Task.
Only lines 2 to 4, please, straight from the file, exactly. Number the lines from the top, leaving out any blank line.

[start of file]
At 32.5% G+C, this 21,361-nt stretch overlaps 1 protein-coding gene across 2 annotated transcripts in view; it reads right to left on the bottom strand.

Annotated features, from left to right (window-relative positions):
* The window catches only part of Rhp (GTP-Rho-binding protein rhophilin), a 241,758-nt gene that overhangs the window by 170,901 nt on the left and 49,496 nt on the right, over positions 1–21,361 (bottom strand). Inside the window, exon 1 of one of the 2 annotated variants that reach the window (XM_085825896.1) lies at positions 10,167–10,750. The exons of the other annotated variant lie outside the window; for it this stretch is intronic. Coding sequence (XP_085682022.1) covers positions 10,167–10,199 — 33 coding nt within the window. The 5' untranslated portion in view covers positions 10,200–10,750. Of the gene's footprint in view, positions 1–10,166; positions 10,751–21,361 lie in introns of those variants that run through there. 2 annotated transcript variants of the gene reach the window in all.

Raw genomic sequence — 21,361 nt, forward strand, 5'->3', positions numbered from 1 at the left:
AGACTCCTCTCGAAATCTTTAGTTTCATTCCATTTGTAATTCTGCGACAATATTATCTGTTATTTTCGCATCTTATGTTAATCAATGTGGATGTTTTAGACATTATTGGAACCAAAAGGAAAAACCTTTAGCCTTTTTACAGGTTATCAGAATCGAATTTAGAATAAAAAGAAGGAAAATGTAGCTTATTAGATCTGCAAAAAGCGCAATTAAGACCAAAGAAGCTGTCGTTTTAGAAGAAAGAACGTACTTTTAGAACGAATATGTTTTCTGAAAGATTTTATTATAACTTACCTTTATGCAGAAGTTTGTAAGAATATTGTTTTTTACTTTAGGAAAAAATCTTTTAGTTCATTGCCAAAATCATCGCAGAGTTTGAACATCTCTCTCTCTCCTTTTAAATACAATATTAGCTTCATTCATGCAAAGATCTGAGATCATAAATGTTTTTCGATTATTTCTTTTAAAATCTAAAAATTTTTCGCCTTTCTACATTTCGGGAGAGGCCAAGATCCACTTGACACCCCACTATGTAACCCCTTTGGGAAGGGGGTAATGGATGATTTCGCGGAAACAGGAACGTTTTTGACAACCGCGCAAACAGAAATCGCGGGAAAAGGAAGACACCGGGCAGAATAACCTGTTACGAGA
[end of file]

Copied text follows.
Annotated features, from left to right (window-relative positions):
* The window catches only part of Rhp (GTP-Rho-binding protein rhophilin), a 241,758-nt gene that overhangs the window by 170,901 nt on the left and 49,496 nt on the right, over positions 1–21,361 (bottom strand). Inside the window, exon 1 of one of the 2 annotated variants that reach the window (XM_085825896.1) lies at positions 10,167–10,750. The exons of the other annotated variant lie outside the window; for it this stretch is intronic. Coding sequence (XP_085682022.1) covers positions 10,167–10,199 — 33 coding nt within the window. The 5' untranslated portion in view covers positions 10,200–10,750. Of the gene's footprint in view, positions 1–10,166; positions 10,751–21,361 lie in introns of those variants that run through there. 2 annotated transcript variants of the gene reach the window in all.

Raw genomic sequence — 21,361 nt, forward strand, 5'->3', positions numbered from 1 at the left: